Drug Withdrawal

 

Definition

Many substances can precipitate withdrawal symptoms after abrupt cessation, particularly in cases of long term use. Withdrawal is divided into two main types: psychological and physical.

 

Psychological withdrawal is the mentally perceived need for that substance and is manifested as anxiety, nervousness, and irritability.

 

 

Types

Physical withdrawal can be quite dramatic and serious affecting organic changes in body functions. In this case, the body has physically become addicted to the substance, and its withdrawal will precipitate physical side effects.

 

 

Symptoms

Changes in heart rate, rhythm, and blood pressure commonly occur. Mental status changes (confusion), seizures, changes in body temperature, sweating, nausea, and vomiting can also be present.

 

Some substances precipitate mostly psychological withdrawal with only mild physical withdrawal (eg. caffeine and nicotine).
Substances known to produce MAJOR physical withdrawal, in addition to psychological withdrawal, include:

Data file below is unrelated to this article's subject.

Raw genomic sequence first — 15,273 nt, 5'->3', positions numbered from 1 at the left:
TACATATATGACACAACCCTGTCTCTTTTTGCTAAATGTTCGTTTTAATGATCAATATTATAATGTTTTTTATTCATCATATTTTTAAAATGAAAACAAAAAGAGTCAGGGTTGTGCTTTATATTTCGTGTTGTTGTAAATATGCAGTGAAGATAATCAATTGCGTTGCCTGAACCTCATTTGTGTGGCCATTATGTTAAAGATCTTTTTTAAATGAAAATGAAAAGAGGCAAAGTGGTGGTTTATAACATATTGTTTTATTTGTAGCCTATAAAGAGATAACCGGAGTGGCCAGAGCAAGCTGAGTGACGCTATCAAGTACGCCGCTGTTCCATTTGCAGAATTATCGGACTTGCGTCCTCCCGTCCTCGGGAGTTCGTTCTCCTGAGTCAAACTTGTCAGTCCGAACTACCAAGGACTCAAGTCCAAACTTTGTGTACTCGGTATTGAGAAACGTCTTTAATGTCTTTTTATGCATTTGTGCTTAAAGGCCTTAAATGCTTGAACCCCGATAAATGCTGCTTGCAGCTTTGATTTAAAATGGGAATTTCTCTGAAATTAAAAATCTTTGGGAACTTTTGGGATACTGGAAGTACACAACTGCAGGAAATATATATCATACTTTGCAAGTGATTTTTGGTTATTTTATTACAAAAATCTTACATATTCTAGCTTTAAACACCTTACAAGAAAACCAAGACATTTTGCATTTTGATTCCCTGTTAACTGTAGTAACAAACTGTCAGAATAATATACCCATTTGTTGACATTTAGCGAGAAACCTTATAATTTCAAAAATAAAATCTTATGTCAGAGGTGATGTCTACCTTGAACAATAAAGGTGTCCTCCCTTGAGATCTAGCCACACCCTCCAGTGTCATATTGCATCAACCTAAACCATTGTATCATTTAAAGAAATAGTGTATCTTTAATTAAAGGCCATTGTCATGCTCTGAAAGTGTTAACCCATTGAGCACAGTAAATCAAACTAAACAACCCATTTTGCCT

COCAINE.

  SLEEPING PILLS (Dalmane, Halcion, others).

  NARCOTIC PAIN MEDICATIONS (Percodan, Dilaudid, Darvon, others).

  HEROIN.

  BARBITURATES (phenobarbital, Seconal, Nembutal, others).

  ALCOHOL WITHDRAWAL.

  BETA-BLOCKER ANTIHYPERTENSIVES (propranolol, and several others).

  CLONIDINE; ANTIHYPERTENSIVE (Catapres).

  SEDATIVES (Valium or diazepam, Librium, Ativan, and other benzodiazepines).

 

 

Treatment

Treatment is aimed at curtailing the uncomfortable symptoms associated with withdrawal. Control of blood pressure, seizures, and vomiting will be accomplished by the physician. Psychological withdrawal usually requires professional counseling.

 

Your doctor will organize a reasonable schedule which reduces these medications over time so that serious withdrawal symptoms can be avoided. Formal hospitalization into a treatment/rehabilitation unit is necessary in most cases.

 

 

 

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